[edit] Transport

The Manchester orbital M60 motorway and A6 road to London cross at Stockport. Stockport railway station is a mainline station on the Manchester spur of the West Coast Main Line. Manchester Airport (Ringway), the busiest in the UK outside London, is located five miles (8 km) southwest of the town.

[edit] Sports

Stockport is home to two professional sports teams, both of which play at Edgeley Park stadium. Stockport County FC play in Coca-Cola Football League Two; their claim to fame is that they currently hold the record for the most consecutive Football League wins without conceding a goal with nine, achieved in 2007.

Sale Sharks Rugby Union Club share use of the stadium; they won the Guinness Premiership title in 2006 and boast current England internationals Mark Cueto, Charlie Hodgson, Andrew Sheridan and Andy Titterrell; Scotland's Jason White as well as capped overseas stars including Sébastien Chabal, Sébastien Bruno, Ignacio Fernández Lobbe.

Stockport Metro Swimming Club, based at Grand Central Pools is the most successful British swimming club, through the last 3 Olympic Games, Stockport Metro swimmers have claimed 50% of British swimming's medal haul. In the 1996 Atlanta games Graeme Smith won bronze in the 1500m freestyle and in the 2004 Athens games Stephen Parry won bronze in 200m butterfly.

Stockport has three Athletics Clubs, which are Manchester Harriers & AC, Stockport Harriers & AC, and DASH Athletics Club. Manchester Harriers train at William Scholes' Playing Fields in Gatley, and they organise highly-regarded schools cross country races throughout the winter. Stockport Harriers are based at Woodbank Park in Offerton, and have several International middle-distance and endurance athletes including Steve Vernon. DASH Athletics Club are the newest Club in Stockport based at both Hazel Grove Recreation Centre,and the Regional Athletics Arena at Sportcity in Manchester. In 2006 DASH AC Coach Geoff Barratt was UK Athletics' Development Coach of the Year, and in 2007 the club won England Athletics North West Junior Club and North West Overall Club of The Year accolades.

[edit] Notable people

As one of the larger towns in the UK, Stockport and its surrounding villages have had many notable residents throughout their history including dashing weatherman Chris Fawkes, actor Dominic Monaghan, best-known for his role in the movie adaptations of The Lord of the Rings (who attended Aquinas College in Stockport), John Amaechi, NBA Star and activist, novelist Christopher Isherwood, engineer Sir Joseph Whitworth, tennis player Fred Perry, judge John Bradshaw and architect Norman Foster. Distinguished first-class cricketers Fred Ridgway and Maurice Tremlett were born in Stockport and played test cricket for England.[11][12]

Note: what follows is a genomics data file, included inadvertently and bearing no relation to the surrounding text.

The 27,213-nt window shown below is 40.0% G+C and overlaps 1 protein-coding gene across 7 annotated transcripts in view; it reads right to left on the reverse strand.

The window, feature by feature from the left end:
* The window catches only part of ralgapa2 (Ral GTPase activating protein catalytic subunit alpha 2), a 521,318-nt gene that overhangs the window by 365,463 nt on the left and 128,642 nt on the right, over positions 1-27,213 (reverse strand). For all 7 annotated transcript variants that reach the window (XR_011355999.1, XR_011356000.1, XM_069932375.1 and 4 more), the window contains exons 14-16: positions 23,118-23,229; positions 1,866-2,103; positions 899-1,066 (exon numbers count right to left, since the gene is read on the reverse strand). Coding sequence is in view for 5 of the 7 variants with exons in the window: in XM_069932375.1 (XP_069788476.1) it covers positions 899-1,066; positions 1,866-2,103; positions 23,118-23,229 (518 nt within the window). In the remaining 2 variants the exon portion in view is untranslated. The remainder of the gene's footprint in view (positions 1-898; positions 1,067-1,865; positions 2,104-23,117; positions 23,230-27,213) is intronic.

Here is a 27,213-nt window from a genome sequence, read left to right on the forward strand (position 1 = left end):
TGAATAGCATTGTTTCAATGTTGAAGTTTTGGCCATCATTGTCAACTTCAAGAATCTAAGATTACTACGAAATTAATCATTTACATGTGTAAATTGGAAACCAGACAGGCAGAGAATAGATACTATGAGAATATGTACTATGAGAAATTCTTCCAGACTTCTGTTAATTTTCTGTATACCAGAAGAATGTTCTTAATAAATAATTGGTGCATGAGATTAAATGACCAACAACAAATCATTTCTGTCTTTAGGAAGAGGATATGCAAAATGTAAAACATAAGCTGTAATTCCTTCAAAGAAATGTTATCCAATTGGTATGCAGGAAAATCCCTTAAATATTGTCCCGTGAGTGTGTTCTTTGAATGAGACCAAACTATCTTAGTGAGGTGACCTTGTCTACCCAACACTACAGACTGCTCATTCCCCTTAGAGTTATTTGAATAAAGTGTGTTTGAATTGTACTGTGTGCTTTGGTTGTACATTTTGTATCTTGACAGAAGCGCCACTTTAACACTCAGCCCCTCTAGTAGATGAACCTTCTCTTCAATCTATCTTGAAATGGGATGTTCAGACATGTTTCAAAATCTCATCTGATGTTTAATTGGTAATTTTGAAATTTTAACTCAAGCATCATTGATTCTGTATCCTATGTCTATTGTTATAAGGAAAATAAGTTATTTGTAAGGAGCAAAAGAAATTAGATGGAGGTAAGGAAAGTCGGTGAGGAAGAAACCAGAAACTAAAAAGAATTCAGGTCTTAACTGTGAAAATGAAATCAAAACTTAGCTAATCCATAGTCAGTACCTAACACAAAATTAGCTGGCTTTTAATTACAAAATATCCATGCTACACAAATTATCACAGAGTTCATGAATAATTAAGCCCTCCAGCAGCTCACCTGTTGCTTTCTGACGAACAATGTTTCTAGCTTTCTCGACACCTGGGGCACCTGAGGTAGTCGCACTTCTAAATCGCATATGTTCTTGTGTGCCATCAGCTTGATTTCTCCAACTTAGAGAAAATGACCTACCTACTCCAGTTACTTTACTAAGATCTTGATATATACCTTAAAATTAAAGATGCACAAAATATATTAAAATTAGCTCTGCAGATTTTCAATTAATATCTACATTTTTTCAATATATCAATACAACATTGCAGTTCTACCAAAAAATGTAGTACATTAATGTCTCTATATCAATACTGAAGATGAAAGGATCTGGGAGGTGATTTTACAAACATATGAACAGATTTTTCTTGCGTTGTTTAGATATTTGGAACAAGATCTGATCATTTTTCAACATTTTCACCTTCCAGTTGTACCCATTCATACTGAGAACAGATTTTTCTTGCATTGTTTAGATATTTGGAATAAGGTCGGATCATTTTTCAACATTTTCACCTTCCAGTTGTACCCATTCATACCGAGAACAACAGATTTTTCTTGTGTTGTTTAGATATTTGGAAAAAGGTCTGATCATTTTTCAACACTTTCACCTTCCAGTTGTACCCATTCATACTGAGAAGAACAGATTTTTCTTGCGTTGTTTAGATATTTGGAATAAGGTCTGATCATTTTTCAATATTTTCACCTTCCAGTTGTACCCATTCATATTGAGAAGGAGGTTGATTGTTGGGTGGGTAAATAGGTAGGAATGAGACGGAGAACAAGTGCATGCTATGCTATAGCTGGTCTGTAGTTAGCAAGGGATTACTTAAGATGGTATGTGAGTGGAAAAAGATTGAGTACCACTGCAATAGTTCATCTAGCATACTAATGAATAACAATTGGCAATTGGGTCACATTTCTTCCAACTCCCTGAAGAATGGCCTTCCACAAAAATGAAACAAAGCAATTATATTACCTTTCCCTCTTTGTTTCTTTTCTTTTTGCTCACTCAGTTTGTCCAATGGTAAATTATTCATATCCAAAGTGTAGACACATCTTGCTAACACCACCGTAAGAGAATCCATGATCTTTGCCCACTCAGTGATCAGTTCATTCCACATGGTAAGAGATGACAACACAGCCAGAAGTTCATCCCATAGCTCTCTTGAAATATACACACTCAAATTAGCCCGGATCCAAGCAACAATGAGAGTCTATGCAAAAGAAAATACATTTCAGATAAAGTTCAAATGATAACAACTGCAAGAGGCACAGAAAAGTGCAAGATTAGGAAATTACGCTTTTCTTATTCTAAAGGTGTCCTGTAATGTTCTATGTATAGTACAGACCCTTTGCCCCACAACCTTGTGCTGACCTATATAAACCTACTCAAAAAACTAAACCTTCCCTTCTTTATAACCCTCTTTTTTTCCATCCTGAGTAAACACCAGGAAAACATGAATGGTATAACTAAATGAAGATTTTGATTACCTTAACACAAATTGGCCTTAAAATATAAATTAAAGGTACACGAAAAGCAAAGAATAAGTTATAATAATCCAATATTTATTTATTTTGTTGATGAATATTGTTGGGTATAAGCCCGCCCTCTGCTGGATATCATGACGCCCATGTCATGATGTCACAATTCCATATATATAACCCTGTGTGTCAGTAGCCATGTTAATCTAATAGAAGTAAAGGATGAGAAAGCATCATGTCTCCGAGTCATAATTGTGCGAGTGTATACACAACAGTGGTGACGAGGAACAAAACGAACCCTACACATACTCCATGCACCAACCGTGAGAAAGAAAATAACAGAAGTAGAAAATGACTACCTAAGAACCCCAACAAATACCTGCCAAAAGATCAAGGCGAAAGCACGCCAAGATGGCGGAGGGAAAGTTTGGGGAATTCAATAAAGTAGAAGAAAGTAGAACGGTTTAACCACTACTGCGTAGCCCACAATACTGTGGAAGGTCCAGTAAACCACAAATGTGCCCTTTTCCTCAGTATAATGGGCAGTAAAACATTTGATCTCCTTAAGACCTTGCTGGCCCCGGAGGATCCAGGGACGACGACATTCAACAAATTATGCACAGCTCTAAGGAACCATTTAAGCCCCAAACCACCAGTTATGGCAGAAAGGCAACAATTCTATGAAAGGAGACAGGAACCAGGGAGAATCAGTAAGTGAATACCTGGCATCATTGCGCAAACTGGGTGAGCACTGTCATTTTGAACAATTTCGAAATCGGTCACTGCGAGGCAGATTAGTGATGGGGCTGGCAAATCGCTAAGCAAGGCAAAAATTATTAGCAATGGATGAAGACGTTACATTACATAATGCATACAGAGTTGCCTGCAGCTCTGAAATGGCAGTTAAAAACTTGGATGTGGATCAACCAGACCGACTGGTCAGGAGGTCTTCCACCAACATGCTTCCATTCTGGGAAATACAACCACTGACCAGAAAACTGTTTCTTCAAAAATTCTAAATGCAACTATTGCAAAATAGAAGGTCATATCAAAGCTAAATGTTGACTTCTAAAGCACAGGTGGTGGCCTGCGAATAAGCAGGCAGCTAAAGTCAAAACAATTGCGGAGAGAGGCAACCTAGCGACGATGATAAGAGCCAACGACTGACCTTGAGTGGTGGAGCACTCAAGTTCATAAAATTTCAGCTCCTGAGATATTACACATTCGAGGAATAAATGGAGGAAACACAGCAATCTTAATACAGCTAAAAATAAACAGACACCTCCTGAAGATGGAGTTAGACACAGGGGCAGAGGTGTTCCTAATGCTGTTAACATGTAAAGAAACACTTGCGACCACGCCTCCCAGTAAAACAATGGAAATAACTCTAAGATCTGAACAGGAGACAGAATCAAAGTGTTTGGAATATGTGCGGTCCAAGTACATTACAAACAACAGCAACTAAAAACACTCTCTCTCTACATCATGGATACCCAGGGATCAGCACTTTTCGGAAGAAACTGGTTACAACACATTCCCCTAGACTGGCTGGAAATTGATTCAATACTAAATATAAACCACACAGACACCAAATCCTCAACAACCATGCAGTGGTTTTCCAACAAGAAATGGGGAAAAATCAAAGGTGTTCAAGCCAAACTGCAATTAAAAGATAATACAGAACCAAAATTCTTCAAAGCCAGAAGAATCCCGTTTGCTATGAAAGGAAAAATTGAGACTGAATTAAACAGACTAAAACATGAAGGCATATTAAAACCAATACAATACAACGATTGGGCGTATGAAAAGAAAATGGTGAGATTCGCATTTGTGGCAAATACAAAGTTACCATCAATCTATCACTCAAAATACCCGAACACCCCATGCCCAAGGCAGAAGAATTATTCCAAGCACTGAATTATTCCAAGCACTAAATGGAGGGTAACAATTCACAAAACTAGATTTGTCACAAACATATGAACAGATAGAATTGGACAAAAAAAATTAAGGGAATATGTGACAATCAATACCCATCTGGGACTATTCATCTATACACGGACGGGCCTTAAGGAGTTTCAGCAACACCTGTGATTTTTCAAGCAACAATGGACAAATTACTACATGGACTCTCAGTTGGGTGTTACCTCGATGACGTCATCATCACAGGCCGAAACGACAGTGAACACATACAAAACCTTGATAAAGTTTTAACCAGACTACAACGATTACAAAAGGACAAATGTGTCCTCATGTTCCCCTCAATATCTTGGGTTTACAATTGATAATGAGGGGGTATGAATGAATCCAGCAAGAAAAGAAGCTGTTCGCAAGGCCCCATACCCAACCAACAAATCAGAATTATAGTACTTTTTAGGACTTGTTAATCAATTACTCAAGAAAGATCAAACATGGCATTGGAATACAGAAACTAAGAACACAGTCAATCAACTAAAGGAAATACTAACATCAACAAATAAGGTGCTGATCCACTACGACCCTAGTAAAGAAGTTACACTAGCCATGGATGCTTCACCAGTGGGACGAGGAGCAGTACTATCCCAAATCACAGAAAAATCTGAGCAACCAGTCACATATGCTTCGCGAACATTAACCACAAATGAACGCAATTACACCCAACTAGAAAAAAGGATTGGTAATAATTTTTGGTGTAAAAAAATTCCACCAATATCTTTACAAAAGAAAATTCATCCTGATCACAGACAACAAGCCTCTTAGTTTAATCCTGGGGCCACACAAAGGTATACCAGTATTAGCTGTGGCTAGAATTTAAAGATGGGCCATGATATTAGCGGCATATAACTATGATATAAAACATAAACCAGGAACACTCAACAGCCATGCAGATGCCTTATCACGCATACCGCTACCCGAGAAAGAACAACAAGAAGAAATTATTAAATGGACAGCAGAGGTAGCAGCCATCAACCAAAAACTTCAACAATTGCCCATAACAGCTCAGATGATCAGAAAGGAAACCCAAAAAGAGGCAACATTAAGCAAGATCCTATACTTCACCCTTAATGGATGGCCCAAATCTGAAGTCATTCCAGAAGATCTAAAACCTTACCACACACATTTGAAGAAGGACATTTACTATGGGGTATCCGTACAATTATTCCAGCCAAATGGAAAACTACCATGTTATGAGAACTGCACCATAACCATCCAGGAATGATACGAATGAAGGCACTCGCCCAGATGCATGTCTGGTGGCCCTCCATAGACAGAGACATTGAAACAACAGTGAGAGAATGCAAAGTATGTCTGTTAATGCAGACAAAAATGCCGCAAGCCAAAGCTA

[edit] See also

[edit] References

  1. , a b Arrowsmith (1997), p. 23.
  2. , a b Mills, A D (1997). Dictionary of English Place-Names (2nd ed). Oxford: Oxford University Press. ISBN 0-19-280074-4. 
  3. , a b Local History. Stockport MBC web pages. Retrieved on 2007-04-02.
  4. , Stockport Castle. Retrieved on 2008-01-05.
  5. , Old Stopfordians' Association. Stockport Grammar School web pages. Retrieved on 2007-04-03.
  6. , Engels, Frederick [1845] (1969). "The great Towns", The Condition of the Working Class in England. Panther. “Stockport is renowned throughout the entire district as one of the duskiest, smokiest holes, and looks, indeed, especially when viewed from the viaduct, excessively repellent.” 
  7. , Twin towns. Retrieved on 2008-05-19.
  8. , Hat Works Web Site
  9. , Stockport Railway Viaduct.
  10. , a b Arrowsmith, Peter (1996). Recording Stockport's Past: Recent Investigations of Historic Sites in the Borough of Stockport. Stockport: Stockport Metropolitan Borough Council. ISBN 0-905164-20-2. 
  11. , Fred Ridgway player profile. Retrieved on 2007-08-27.
  12. , Wisden Cricket Monthly. Maurice Tremlett player profile. Retrieved on 2007-08-27.

[edit] Bibliography

  • Arrowsmith, Peter (1997). Stockport: a History. Stockport: Stockport Metropolitan Borough Council. ISBN 0-905164-99-7. 

[edit] External links